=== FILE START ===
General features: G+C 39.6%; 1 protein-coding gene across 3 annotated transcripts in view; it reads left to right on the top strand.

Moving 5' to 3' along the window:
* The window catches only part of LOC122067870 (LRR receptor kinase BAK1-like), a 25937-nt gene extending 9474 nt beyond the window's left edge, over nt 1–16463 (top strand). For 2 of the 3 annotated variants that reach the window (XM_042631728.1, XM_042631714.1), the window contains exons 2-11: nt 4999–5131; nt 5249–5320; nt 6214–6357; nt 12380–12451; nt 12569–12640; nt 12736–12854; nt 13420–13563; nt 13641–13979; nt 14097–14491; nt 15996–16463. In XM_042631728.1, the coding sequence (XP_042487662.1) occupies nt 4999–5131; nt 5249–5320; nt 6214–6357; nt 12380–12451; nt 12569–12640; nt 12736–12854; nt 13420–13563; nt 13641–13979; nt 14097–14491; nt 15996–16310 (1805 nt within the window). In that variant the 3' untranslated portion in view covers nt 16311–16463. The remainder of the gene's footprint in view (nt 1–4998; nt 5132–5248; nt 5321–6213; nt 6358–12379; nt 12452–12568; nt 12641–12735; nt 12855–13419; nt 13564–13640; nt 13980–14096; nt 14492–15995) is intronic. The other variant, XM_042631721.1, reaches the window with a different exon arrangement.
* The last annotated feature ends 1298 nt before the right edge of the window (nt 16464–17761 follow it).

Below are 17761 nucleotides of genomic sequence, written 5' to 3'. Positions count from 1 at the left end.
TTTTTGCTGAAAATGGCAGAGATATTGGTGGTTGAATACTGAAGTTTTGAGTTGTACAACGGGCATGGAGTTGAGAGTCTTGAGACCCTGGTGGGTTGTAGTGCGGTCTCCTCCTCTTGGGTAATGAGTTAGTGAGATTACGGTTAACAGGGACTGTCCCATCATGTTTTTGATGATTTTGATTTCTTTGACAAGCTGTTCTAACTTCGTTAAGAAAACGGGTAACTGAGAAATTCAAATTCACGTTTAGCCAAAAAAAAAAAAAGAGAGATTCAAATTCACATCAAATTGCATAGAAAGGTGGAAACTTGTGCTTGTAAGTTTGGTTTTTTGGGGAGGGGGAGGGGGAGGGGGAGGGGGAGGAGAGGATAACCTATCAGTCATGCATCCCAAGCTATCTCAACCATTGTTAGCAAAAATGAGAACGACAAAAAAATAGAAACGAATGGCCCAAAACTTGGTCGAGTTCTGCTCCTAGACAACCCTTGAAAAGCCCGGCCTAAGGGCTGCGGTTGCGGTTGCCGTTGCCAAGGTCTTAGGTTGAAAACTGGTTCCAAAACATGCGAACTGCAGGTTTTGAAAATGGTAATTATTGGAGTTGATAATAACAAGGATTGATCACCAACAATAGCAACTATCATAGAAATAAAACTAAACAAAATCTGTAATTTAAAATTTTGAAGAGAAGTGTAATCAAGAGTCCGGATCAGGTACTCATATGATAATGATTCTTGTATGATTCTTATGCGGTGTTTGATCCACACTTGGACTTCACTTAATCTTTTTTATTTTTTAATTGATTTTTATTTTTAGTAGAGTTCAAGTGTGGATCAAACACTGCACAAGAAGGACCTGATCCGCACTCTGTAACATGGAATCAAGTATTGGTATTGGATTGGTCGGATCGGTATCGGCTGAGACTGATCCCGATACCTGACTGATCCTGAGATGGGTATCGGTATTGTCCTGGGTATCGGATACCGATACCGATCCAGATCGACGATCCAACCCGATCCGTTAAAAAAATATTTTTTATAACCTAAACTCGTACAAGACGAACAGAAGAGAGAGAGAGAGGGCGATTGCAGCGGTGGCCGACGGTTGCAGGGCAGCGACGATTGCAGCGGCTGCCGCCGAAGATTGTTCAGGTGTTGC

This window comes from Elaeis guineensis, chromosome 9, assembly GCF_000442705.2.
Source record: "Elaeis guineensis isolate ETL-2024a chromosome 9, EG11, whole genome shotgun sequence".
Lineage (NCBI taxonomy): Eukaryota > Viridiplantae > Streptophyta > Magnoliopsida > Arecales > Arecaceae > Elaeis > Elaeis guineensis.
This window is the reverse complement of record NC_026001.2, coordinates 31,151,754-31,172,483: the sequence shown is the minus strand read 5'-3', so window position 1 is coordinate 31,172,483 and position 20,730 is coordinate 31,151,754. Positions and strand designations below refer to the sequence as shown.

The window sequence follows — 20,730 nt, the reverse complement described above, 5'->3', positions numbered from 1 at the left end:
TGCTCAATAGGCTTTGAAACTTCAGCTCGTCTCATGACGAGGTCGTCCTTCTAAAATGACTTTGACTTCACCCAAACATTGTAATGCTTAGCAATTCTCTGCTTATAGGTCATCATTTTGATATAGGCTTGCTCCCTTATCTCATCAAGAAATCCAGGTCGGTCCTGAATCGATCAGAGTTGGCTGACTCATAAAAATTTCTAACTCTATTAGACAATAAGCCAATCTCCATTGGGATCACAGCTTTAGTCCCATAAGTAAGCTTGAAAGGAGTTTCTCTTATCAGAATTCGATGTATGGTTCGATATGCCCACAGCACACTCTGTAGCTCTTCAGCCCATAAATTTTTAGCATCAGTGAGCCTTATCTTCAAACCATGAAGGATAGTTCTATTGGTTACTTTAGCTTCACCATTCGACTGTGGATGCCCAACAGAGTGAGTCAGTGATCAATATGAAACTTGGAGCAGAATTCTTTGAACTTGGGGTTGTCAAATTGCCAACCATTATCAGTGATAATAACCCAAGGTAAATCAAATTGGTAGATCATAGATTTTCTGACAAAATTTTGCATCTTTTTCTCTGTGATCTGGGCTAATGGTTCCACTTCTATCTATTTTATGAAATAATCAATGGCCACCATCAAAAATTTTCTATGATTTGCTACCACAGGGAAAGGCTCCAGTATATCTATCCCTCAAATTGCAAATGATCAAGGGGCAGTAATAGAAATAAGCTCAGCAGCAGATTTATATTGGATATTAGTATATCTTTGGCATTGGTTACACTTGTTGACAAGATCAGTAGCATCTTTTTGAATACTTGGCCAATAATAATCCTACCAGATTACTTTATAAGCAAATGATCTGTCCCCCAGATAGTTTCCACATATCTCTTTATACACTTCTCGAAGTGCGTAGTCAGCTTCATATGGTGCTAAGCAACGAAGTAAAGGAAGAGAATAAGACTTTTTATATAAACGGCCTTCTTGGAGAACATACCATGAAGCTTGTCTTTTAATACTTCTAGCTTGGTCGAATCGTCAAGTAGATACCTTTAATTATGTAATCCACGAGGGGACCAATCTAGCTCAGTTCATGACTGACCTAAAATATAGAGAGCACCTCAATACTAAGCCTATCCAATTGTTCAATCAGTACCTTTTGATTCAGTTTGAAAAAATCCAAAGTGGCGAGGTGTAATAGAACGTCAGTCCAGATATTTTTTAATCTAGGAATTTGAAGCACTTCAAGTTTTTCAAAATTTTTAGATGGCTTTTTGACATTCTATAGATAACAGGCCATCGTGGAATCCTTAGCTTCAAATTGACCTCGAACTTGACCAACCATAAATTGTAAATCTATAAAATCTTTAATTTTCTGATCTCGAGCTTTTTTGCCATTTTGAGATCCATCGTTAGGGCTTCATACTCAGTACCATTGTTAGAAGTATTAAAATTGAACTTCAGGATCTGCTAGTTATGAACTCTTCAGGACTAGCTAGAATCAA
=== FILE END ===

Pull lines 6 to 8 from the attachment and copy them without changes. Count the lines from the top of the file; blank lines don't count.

TTTTTGCTGAAAATGGCAGAGATATTGGTGGTTGAATACTGAAGTTTTGAGTTGTACAACGGGCATGGAGTTGAGAGTCTTGAGACCCTGGTGGGTTGTAGTGCGGTCTCCTCCTCTTGGGTAATGAGTTAGTGAGATTACGGTTAACAGGGACTGTCCCATCATGTTTTTGATGATTTTGATTTCTTTGACAAGCTGTTCTAACTTCGTTAAGAAAACGGGTAACTGAGAAATTCAAATTCACGTTTAGCCAAAAAAAAAAAAAGAGAGATTCAAATTCACATCAAATTGCATAGAAAGGTGGAAACTTGTGCTTGTAAGTTTGGTTTTTTGGGGAGGGGGAGGGGGAGGGGGAGGGGGAGGAGAGGATAACCTATCAGTCATGCATCCCAAGCTATCTCAACCATTGTTAGCAAAAATGAGAACGACAAAAAAATAGAAACGAATGGCCCAAAACTTGGTCGAGTTCTGCTCCTAGACAACCCTTGAAAAGCCCGGCCTAAGGGCTGCGGTTGCGGTTGCCGTTGCCAAGGTCTTAGGTTGAAAACTGGTTCCAAAACATGCGAACTGCAGGTTTTGAAAATGGTAATTATTGGAGTTGATAATAACAAGGATTGATCACCAACAATAGCAACTATCATAGAAATAAAACTAAACAAAATCTGTAATTTAAAATTTTGAAGAGAAGTGTAATCAAGAGTCCGGATCAGGTACTCATATGATAATGATTCTTGTATGATTCTTATGCGGTGTTTGATCCACACTTGGACTTCACTTAATCTTTTTTATTTTTTAATTGATTTTTATTTTTAGTAGAGTTCAAGTGTGGATCAAACACTGCACAAGAAGGACCTGATCCGCACTCTGTAACATGGAATCAAGTATTGGTATTGGATTGGTCGGATCGGTATCGGCTGAGACTGATCCCGATACCTGACTGATCCTGAGATGGGTATCGGTATTGTCCTGGGTATCGGATACCGATACCGATCCAGATCGACGATCCAACCCGATCCGTTAAAAAAATATTTTTTATAACCTAAACTCGTACAAGACGAACAGAAGAGAGAGAGAGAGGGCGATTGCAGCGGTGGCCGACGGTTGCAGGGCAGCGACGATTGCAGCGGCTGCCGCCGAAGATTGTTCAGGTGTTGC

This window comes from Elaeis guineensis, chromosome 9, assembly GCF_000442705.2.
Source record: "Elaeis guineensis isolate ETL-2024a chromosome 9, EG11, whole genome shotgun sequence".